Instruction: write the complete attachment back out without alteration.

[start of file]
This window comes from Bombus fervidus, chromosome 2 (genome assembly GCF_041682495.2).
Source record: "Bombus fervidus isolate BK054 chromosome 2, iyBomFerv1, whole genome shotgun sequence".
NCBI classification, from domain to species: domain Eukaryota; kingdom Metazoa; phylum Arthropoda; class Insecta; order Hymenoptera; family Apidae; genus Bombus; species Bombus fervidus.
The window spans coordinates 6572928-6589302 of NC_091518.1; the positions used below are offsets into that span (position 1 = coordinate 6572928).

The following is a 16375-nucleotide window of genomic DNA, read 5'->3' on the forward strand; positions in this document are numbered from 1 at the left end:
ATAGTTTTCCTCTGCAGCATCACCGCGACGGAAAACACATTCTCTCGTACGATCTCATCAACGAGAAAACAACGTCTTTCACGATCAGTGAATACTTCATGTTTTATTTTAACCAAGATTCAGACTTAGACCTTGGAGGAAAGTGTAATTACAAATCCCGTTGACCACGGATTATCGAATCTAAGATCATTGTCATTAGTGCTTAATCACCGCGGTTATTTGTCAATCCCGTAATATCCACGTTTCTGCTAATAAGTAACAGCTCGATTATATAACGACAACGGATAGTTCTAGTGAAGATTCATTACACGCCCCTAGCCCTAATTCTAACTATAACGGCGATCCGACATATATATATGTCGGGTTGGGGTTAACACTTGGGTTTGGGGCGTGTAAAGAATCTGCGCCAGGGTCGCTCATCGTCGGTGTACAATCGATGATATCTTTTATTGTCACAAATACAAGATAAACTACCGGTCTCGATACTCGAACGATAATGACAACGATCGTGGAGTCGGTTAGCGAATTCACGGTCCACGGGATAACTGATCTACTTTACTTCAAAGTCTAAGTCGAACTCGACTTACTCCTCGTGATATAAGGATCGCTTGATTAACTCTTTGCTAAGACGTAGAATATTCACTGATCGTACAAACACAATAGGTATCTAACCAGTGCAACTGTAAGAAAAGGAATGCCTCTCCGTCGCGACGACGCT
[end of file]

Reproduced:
This window comes from Bombus fervidus, chromosome 2 (genome assembly GCF_041682495.2).
Source record: "Bombus fervidus isolate BK054 chromosome 2, iyBomFerv1, whole genome shotgun sequence".
NCBI classification, from domain to species: domain Eukaryota; kingdom Metazoa; phylum Arthropoda; class Insecta; order Hymenoptera; family Apidae; genus Bombus; species Bombus fervidus.
The window spans coordinates 6572928-6589302 of NC_091518.1; the positions used below are offsets into that span (position 1 = coordinate 6572928).

The following is a 16375-nucleotide window of genomic DNA, read 5'->3' on the forward strand; positions in this document are numbered from 1 at the left end:
ATAGTTTTCCTCTGCAGCATCACCGCGACGGAAAACACATTCTCTCGTACGATCTCATCAACGAGAAAACAACGTCTTTCACGATCAGTGAATACTTCATGTTTTATTTTAACCAAGATTCAGACTTAGACCTTGGAGGAAAGTGTAATTACAAATCCCGTTGACCACGGATTATCGAATCTAAGATCATTGTCATTAGTGCTTAATCACCGCGGTTATTTGTCAATCCCGTAATATCCACGTTTCTGCTAATAAGTAACAGCTCGATTATATAACGACAACGGATAGTTCTAGTGAAGATTCATTACACGCCCCTAGCCCTAATTCTAACTATAACGGCGATCCGACATATATATATGTCGGGTTGGGGTTAACACTTGGGTTTGGGGCGTGTAAAGAATCTGCGCCAGGGTCGCTCATCGTCGGTGTACAATCGATGATATCTTTTATTGTCACAAATACAAGATAAACTACCGGTCTCGATACTCGAACGATAATGACAACGATCGTGGAGTCGGTTAGCGAATTCACGGTCCACGGGATAACTGATCTACTTTACTTCAAAGTCTAAGTCGAACTCGACTTACTCCTCGTGATATAAGGATCGCTTGATTAACTCTTTGCTAAGACGTAGAATATTCACTGATCGTACAAACACAATAGGTATCTAACCAGTGCAACTGTAAGAAAAGGAATGCCTCTCCGTCGCGACGACGCT